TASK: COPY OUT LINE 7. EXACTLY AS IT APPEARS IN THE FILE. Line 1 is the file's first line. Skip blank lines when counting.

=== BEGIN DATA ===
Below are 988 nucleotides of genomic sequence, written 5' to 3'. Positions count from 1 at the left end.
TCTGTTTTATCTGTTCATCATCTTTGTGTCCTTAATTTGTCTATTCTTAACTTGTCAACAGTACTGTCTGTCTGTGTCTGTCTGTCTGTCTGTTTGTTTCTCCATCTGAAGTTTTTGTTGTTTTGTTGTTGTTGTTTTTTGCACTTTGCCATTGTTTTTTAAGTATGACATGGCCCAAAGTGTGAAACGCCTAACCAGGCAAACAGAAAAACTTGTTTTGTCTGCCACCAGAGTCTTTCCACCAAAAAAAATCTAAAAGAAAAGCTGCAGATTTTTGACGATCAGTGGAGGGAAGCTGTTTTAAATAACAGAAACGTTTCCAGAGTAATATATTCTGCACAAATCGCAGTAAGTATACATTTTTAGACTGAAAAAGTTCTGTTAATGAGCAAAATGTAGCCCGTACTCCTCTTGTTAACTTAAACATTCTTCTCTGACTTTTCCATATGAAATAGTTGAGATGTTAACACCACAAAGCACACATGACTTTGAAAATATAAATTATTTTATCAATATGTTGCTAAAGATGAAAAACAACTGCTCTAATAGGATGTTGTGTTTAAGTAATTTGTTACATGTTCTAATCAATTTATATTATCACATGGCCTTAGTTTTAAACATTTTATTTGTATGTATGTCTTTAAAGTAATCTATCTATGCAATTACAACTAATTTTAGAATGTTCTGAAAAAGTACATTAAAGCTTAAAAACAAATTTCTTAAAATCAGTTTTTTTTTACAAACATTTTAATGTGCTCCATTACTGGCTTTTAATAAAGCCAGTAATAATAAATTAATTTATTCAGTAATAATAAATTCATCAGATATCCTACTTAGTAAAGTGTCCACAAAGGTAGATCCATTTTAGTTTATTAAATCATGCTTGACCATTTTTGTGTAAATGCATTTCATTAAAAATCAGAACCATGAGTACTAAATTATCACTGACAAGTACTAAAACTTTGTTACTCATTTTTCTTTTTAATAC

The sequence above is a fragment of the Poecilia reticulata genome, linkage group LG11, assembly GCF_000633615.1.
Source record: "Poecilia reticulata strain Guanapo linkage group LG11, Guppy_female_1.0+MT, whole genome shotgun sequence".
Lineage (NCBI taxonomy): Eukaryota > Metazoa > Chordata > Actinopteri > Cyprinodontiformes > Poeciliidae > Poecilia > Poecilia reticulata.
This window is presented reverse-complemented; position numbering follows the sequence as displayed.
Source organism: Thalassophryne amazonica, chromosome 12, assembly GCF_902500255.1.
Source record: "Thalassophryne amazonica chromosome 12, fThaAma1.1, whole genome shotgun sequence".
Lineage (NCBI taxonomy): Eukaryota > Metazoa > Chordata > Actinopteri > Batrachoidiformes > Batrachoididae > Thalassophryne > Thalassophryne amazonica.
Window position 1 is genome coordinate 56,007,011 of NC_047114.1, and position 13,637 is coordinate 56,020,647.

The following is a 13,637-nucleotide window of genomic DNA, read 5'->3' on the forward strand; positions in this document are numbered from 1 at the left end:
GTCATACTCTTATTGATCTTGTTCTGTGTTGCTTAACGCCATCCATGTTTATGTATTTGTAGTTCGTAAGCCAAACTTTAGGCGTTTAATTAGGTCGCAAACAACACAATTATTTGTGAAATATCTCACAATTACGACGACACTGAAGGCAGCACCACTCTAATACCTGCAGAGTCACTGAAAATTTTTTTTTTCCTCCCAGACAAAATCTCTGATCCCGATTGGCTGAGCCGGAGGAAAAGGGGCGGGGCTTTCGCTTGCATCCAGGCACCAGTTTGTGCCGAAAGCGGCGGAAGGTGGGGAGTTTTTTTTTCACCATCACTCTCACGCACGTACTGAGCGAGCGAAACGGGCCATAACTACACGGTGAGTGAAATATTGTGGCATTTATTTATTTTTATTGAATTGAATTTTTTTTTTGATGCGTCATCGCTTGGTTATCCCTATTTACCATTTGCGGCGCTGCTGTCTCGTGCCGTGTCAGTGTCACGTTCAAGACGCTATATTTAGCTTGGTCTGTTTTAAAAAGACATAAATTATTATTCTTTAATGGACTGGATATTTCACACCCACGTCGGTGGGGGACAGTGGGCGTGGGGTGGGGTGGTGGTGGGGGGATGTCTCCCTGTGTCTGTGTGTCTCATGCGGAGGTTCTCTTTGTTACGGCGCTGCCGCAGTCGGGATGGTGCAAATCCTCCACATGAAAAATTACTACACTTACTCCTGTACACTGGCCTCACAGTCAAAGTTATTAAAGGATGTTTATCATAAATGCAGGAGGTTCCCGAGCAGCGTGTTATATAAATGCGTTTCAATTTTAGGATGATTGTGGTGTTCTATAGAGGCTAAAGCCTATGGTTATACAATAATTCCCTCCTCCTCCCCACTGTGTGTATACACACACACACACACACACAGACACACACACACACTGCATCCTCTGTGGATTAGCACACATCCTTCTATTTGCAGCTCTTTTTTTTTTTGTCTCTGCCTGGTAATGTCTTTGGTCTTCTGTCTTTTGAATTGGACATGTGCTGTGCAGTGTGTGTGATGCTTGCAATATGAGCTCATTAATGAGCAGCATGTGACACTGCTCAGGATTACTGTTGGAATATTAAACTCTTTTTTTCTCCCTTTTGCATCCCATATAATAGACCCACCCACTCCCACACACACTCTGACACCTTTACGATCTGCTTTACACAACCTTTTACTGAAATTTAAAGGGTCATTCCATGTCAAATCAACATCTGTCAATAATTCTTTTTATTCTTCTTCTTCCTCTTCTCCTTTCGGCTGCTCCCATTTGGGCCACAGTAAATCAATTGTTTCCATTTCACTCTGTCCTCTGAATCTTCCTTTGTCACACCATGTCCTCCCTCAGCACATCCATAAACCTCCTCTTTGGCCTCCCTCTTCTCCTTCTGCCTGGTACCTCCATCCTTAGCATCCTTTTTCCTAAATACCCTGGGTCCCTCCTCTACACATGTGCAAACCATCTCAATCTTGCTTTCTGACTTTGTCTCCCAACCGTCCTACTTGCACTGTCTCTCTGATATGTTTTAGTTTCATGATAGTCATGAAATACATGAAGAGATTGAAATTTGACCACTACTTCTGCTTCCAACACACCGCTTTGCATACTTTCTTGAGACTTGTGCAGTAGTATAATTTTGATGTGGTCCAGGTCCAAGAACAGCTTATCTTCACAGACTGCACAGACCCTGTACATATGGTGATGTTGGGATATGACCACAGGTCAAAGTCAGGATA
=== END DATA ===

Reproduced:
Source organism: Thalassophryne amazonica, chromosome 12, assembly GCF_902500255.1.